Does your phone system implement some interactive voice response, aka IVR? Do you know how bad IVR can drive your customers nuts? It can actually drive them away. Here are a couple of examples from my personal life.
Here in Houston there’s a very successful Greek restaurant called Niko Niko’s. Stella likes this place a lot. I like their food but I don’t like to go there. It’s always busy. It’s simply too noisy a place to have a relaxing meal.
Next week the IETF will be holding a conference in Berlin. Part of that conference is a Technical Plenary Session about the Opus audio codec scheduled for Monday, July 29th 5:40-7:40pm CET.
The IETF usually streams much of their conferences so people who are not free to travel may still participate. Quite often there’s an audio stream, sometimes there’s video and a web share of any slides. They usually stream from several of the meeting rooms, as multiple sessions are typical going on in parallel.
This coming Monday’s Technical Plenary is also going to be the basis of an experiment. The session is going to be streamed via WebRTC. That means that anyone with a WebRTC capable browser will be able to monitor the session. It further implies that the session on Opus will in fact be streamed using Opus…which seems only fitting.
The session will be recorded for those who cannot participate live. Since 5:40pm is Berlin is 10:40am in Houston I’m hopeful that I may be able to list in using Chrome.
Last week there was some exciting news on the AG Projects mailing list; Blink support for the Opus codec was being released for the Mac version of Blink. A similarly capable release of the Windows version was expected shortly. Earlier this week Adrian Georgescu, the A. G. of AG Projects, passed me a Blink for Windows release candidate for experimental use.
This beta release installed readily, right along side the production release. I quickly registered it with my account at SIP2SIP.INFO so that we could have a couple of brief test calls.
I have seen the light…and you can, too! As I described previously, I’ve been making use of a lot more video calling in my working life. Even beyond that fact, some have said that I’m occasionally in the dark.
After some attempts to use locally existing lighting, both natural and artificial, I determined that I need some lighting that’s specifically for my use of video. My first instinct was to ask a question of my followers on Twitter, since some of those are active in the realm of video conferencing and calling.
I also reached out to some people in the broadcast space, including photographers and lighting directors. I took the answers provided and added a little of my own online research.
There has a risen a question of why my workspace is as dark as it happens to be at times? Early in my career I was an online editor. At that point I spent most of my working life in dimly lit rooms working on the final assembly of commercials and longer video programs. The forest green color on my office walls is in fact borrowed from the design one of my favorite editing suites.
“…PC makers and suppliers are still struggling to lure back consumers who have decided they can get the Internet access and computing they need from cheaper tablets.”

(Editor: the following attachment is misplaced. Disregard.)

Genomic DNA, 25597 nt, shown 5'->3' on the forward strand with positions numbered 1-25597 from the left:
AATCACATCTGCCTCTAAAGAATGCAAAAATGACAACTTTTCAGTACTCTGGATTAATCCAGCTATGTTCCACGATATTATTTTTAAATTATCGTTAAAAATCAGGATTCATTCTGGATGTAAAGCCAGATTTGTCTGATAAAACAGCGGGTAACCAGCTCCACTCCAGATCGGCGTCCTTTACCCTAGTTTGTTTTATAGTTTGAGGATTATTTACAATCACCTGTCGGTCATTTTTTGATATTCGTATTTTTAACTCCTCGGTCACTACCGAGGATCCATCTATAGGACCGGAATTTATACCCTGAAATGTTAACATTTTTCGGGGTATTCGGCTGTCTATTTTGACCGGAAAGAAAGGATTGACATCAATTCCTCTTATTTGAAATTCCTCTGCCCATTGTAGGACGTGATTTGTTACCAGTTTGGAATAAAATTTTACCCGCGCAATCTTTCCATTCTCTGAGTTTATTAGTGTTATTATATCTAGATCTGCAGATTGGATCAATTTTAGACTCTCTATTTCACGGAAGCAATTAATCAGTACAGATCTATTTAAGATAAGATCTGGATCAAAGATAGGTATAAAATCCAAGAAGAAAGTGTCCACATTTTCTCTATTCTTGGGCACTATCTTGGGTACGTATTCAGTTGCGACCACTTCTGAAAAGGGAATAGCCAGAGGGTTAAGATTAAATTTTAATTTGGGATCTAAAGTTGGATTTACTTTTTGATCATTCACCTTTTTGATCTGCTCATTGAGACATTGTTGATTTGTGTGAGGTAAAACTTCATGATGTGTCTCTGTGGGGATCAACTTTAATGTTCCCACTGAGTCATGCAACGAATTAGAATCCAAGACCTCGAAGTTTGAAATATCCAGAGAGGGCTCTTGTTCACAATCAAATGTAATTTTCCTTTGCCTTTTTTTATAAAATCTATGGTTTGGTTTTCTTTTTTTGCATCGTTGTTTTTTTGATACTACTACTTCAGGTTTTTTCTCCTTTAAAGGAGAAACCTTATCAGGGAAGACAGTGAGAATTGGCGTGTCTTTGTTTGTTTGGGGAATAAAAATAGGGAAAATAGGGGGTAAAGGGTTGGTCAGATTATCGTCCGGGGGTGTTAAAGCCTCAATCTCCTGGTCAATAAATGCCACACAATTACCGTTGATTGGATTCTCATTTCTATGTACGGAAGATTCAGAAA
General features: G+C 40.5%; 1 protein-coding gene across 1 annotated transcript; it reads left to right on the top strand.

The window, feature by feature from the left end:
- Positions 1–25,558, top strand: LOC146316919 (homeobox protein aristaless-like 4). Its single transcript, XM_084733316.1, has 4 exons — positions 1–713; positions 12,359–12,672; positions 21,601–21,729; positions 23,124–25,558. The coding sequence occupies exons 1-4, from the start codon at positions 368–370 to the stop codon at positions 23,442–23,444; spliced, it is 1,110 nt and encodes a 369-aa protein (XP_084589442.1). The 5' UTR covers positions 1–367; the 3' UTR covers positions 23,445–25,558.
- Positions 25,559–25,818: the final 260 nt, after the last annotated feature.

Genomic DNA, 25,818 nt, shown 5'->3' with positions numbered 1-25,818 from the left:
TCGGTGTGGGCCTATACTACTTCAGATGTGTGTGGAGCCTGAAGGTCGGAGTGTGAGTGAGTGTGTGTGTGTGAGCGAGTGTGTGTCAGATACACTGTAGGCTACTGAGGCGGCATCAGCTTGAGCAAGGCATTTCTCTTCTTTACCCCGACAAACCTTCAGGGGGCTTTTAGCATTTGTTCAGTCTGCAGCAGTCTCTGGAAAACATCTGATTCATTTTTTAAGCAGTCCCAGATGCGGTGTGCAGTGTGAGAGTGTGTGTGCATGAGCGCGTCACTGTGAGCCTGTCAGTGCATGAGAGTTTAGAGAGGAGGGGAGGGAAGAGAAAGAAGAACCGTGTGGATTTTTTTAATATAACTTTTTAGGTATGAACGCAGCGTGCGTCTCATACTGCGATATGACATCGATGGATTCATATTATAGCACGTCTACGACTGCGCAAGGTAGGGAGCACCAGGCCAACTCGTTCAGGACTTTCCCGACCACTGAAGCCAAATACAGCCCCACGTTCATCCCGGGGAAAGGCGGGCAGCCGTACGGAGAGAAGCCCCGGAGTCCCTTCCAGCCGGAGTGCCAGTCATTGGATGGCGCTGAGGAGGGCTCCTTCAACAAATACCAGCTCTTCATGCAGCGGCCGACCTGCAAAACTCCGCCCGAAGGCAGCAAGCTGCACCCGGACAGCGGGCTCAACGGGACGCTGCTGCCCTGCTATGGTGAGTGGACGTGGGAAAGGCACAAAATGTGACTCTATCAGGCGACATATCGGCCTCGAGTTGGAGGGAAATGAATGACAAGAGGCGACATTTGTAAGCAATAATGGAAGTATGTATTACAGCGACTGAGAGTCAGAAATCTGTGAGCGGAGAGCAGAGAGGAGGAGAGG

…which is I think absolute hogwash. Dean quite correctly asserts that the trouble with PC sales is a lack of compelling new applications that require the continuous upgrade cycle of old.
If I consider our own experience hereabouts, both Estella and I got new desktops last summer. This was motivated in part of a compelling offer from Woot.com and the fact that were had three-year-old systems running Windows XP. The move to new hardware was accompanied by a new OS. It made more sense to go all-in on the new systems than upgrade the OS on the existing hardware.
For many people, uber-gamers and media guru’s aside, there simply isn’t any reason to get new hardware so very often. We bought our last Windows XP systems at about the time that Estella bought a license for the Adobe Master Suite. That was a monster bundle of heavy-hitting software that justified the new hardware.
Our move to Windows 7 64 bit was in-part compelled by the need to move to the latest Adobe Creative Suite, which absolutely required a 64 bit OS. For my part, I needed a desktop with PCIe to support the use of a BlackMagic Design video capture card.
Clearly, our activities involving the use of high-quality video drives our hardware upgrade cycle. Such forces do not exist for many people, so their hardware sustains them much longer.
We own tablets, but the presence of those devices has not impacted our decision to buy desktops or laptops. In this case I think that Gartner is mistaken.
There is a curious interface between science and the senses. Perception is often wrapped in psychological or emotional elements. This comes in many forms. It can be a group trying to share their impression of the taste of a particular wine. It can be people listening to music. Every persons experience of such things, being filtered by all that is us, both physically and mentally, is unique.
In a recent post I referred to a silly trend in very high sample rate music. This has been promoted by a variety of people, including HD Tracks, a music reseller that promises to provide “audiophile grade high-resolution recordings.” This term they use to generally describe digital recording a structure beyond the 44.1 KHz sampling and 16 bit linear word length defined by the CD format. They offer music at up to 24 bits and 192 KHz sample rate.
I’ve come to regard this trend as having very little merit. I came to this conclusion after many years dealing with digital audio production, after some experimentation and a lot of research. Like everything else on this site, I don’t profess to be any kind of expert, but I am happy to share my experience.